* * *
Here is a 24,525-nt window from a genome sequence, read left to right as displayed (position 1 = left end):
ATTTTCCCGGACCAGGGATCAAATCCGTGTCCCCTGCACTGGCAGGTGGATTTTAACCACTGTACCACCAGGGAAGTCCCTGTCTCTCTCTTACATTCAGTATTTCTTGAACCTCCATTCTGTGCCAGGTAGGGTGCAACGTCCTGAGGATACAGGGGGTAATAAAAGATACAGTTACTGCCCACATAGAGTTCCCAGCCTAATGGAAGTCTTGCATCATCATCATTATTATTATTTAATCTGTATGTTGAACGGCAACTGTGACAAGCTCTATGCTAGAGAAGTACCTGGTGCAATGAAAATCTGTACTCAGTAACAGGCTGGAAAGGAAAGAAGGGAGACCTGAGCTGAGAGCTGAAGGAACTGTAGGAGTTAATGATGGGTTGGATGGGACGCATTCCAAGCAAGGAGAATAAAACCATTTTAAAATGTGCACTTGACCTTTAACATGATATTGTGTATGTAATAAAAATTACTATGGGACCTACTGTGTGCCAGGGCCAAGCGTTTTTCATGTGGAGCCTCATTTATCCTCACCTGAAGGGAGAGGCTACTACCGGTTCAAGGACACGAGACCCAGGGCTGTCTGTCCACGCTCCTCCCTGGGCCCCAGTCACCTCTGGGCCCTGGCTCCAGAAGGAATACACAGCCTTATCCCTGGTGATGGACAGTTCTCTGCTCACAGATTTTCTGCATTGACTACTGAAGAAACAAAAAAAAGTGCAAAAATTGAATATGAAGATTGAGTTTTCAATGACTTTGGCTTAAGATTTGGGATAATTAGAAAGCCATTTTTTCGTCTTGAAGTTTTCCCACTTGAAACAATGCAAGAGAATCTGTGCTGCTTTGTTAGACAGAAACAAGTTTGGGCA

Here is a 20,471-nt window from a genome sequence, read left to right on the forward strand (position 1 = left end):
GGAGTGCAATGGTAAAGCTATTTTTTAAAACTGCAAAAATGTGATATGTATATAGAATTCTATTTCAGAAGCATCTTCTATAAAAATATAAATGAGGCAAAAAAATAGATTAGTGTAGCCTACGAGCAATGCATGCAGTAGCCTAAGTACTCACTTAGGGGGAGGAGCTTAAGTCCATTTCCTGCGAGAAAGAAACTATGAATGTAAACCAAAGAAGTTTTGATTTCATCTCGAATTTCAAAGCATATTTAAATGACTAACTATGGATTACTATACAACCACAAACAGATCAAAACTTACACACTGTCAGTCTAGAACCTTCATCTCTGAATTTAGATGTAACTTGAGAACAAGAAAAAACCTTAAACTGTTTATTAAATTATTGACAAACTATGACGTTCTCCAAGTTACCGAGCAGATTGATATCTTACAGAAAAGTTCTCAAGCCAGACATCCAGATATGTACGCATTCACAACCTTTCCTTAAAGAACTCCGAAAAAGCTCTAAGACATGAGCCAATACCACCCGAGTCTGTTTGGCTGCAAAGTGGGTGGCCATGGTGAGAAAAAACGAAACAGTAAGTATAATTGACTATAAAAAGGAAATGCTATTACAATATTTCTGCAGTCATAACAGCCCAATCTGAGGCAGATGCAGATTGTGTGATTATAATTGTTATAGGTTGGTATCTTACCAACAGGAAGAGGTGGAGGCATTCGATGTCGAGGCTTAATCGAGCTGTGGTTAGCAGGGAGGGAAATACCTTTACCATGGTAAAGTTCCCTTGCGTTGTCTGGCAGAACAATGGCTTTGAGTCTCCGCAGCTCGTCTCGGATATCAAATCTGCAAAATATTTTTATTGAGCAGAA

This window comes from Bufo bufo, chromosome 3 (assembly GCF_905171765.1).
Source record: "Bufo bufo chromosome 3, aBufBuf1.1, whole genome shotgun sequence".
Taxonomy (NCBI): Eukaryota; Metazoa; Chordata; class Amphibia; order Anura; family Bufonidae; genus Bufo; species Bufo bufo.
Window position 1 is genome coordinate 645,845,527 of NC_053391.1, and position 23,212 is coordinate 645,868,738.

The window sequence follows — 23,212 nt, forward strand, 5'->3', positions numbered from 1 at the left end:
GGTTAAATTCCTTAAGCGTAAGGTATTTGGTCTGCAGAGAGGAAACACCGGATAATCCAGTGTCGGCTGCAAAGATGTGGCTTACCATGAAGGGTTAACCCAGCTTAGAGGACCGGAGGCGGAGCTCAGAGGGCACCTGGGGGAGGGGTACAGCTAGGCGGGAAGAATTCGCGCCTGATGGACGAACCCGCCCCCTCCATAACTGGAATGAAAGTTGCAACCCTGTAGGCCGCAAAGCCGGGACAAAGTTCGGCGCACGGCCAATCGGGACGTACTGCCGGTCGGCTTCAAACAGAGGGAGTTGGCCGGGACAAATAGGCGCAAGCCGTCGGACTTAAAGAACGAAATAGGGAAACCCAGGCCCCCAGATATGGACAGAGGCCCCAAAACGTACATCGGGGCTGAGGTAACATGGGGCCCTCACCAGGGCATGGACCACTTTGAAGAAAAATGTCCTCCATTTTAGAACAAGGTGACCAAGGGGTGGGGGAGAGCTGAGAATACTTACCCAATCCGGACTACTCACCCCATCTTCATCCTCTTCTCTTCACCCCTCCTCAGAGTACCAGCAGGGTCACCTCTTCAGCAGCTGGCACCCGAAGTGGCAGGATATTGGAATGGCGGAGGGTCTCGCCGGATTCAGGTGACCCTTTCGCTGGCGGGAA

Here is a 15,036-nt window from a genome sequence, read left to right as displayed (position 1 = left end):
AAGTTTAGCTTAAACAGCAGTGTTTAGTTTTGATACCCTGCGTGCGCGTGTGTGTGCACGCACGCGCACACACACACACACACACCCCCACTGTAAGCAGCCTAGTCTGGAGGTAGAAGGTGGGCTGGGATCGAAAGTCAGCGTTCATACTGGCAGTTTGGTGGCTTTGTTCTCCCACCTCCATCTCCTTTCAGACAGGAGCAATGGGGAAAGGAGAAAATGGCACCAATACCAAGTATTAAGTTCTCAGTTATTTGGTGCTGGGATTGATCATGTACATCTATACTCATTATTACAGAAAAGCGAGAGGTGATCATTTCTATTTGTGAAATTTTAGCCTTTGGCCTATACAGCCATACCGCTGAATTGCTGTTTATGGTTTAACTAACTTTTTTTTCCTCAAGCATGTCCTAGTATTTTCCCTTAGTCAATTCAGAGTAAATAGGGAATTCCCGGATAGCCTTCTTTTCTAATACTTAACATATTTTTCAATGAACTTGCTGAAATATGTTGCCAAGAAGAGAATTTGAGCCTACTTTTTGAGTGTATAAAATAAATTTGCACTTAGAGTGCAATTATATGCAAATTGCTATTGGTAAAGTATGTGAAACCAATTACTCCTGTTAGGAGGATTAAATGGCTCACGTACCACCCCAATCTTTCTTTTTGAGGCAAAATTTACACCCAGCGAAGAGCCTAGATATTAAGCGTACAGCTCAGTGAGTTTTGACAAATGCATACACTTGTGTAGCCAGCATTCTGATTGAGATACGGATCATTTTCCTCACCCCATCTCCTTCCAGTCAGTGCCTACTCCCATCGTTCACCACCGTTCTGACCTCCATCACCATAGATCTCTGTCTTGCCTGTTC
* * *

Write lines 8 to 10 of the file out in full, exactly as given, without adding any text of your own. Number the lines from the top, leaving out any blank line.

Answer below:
Window position 1 is genome coordinate 645,845,527 of NC_053391.1, and position 23,212 is coordinate 645,868,738.

The window sequence follows — 23,212 nt, forward strand, 5'->3', positions numbered from 1 at the left end:
GGTTAAATTCCTTAAGCGTAAGGTATTTGGTCTGCAGAGAGGAAACACCGGATAATCCAGTGTCGGCTGCAAAGATGTGGCTTACCATGAAGGGTTAACCCAGCTTAGAGGACCGGAGGCGGAGCTCAGAGGGCACCTGGGGGAGGGGTACAGCTAGGCGGGAAGAATTCGCGCCTGATGGACGAACCCGCCCCCTCCATAACTGGAATGAAAGTTGCAACCCTGTAGGCCGCAAAGCCGGGACAAAGTTCGGCGCACGGCCAATCGGGACGTACTGCCGGTCGGCTTCAAACAGAGGGAGTTGGCCGGGACAAATAGGCGCAAGCCGTCGGACTTAAAGAACGAAATAGGGAAACCCAGGCCCCCAGATATGGACAGAGGCCCCAAAACGTACATCGGGGCTGAGGTAACATGGGGCCCTCACCAGGGCATGGACCACTTTGAAGAAAAATGTCCTCCATTTTAGAACAAGGTGACCAAGGGGTGGGGGAGAGCTGAGAATACTTACCCAATCCGGACTACTCACCCCATCTTCATCCTCTTCTCTTCACCCCTCCTCAGAGTACCAGCAGGGTCACCTCTTCAGCAGCTGGCACCCGAAGTGGCAGGATATTGGAATGGCGGAGGGTCTCGCCGGATTCAGGTGACCCTTTCGCTGGCGGGAA